Social value matters in retail

Social values matter in retail

US consumers now trust brands more than the government, according to research published by the National Retail Federation.

The finding opens up a wealth of opportunity for retailers looking to connect with a consumer who is increasingly making decisions based on social values.

Here’s what the research found and how it impacts retailers.

Social values matter in a time of uncertainty

The recent study, which was conducted by GfK, highlights how consumer values are shifting in a time of great uncertainty.

COVID-19 coupled with social issues like Black Lives Matter are seeing consumers vote with their wallets when it comes to the brands they trust and choose to buy from.

The study found there was a mounting sense of social responsibility across the US, with social tolerance and equality among the areas experiencing a rapid rise, while Americans are increasingly aware and concerned about social and economic inequality.

And when it comes to the issues that matter, consumers now trust brands to tell the truth more than they do the government.

  • 68 per cent of survey respondents feel there is less sense of community than a decade ago
  • 35 per cent of people trust brands to tell them the truth
  • 25 per cent of people trust the government to tell them the truth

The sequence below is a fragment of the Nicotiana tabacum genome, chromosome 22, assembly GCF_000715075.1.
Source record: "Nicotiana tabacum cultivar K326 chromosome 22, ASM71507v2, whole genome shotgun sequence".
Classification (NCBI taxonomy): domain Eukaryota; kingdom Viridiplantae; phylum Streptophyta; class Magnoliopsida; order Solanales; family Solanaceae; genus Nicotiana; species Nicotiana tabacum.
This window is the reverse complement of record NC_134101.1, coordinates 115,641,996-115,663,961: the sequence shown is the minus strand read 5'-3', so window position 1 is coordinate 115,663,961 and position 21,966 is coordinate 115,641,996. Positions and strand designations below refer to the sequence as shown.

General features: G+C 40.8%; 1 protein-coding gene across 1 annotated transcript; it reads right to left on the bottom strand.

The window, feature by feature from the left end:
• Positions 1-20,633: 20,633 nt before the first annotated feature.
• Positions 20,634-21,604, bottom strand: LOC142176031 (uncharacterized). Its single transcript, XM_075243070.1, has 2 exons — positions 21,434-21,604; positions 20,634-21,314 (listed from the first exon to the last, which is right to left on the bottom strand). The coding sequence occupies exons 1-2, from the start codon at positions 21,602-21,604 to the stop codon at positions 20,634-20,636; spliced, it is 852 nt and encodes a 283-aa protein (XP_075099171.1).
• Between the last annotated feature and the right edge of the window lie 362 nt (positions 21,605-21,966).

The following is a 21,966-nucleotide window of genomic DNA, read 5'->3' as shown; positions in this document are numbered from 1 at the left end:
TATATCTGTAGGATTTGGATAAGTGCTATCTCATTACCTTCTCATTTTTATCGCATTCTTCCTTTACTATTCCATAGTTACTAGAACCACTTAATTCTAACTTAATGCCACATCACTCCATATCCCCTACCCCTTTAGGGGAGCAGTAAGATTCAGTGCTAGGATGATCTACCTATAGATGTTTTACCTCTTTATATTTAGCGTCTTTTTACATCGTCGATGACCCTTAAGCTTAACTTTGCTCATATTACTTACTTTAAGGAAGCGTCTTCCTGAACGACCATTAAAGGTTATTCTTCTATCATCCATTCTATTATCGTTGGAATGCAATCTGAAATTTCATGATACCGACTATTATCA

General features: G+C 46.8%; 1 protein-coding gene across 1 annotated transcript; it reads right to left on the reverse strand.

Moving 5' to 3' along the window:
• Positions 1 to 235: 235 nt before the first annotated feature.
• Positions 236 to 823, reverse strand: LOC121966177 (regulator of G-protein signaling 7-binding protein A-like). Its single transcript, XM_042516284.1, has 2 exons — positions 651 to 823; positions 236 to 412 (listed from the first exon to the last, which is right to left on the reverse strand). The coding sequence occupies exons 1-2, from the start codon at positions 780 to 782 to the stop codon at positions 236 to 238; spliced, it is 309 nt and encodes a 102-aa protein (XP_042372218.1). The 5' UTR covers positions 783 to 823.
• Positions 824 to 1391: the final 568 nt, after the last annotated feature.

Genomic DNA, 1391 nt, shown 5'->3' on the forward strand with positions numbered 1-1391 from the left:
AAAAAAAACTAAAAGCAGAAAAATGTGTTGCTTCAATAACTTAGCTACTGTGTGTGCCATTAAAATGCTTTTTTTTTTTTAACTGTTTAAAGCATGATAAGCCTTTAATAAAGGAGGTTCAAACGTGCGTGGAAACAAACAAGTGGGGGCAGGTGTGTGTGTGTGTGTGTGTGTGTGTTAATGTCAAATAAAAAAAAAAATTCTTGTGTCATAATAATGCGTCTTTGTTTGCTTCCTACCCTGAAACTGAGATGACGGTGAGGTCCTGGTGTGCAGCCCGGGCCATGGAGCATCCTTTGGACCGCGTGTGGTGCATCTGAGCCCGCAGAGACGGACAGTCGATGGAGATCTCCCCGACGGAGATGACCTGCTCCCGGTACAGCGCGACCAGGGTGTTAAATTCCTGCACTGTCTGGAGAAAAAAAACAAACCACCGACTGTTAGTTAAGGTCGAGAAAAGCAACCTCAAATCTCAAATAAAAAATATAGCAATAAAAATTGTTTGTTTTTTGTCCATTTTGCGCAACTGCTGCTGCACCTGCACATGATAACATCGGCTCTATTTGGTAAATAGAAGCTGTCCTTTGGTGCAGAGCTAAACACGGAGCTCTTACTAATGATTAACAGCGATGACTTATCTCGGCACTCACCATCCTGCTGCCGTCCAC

Meanwhile, 74 per cent of people agreed the way a company or business conducted themselves during issues such as the Black Lives Matter (BLM) protests impacted whether they would do business with them in the future. A further 59 per cent noted they had seen brands doing good during this period.

Confirming an ongoing trend

The GfK research opens up an interesting conversation about the power of social values in retail, and it builds on further studies of the importance of conscious consumerism.

Long before COVID and BLM, research firm Nielsen flagged the power of appealing to consumer values.

In 2018, for example, they noted half of all Americans would change their consumption habits if they felt it could reduce their impact on the environment.

Labelling it ‘the year of the conscious consumer’, they found the trend was reflected in Baby Boomers, Millennials and Gen X alike. That said, technology-savvy Millennials, were more adamant in their push.

Their research also found this consciously-driven consumerism delivered real value, with 80 per cent of millennials stating they would pay more for products that have social responsibility claims.

What does that mean for retailers?

Social values matter in retail

For retailers, the rising importance of social values opens up an opportunity to have an authentic conversation with your customer.

The NRF explains: “This is a critical moment for brands to step up and reconsider both their internal practices and their external messaging”.

Outlining the three key areas where retailers can focus on this, they note brands should communicate:

  • How they are supporting employees
  • What they are doing to promote a diverse workforce
  • Specific actions to address racial tensions and inequality

Authenticity and transparency

With less trust in institutions like government, brands are increasingly stepping up to fill a void in people’s lives.

And the way they conduct themselves in social and environmental areas is being scrutinised closely.

That means retailers need to be more authentic and transparent across the board – from how they run their workforce to where they source their products and what’s involved in the manufacturing.

Retailers and brands who embrace this new trend build a relationship of trust with their consumer. And with trust comes loyalty – which is the foundation of long-term business success.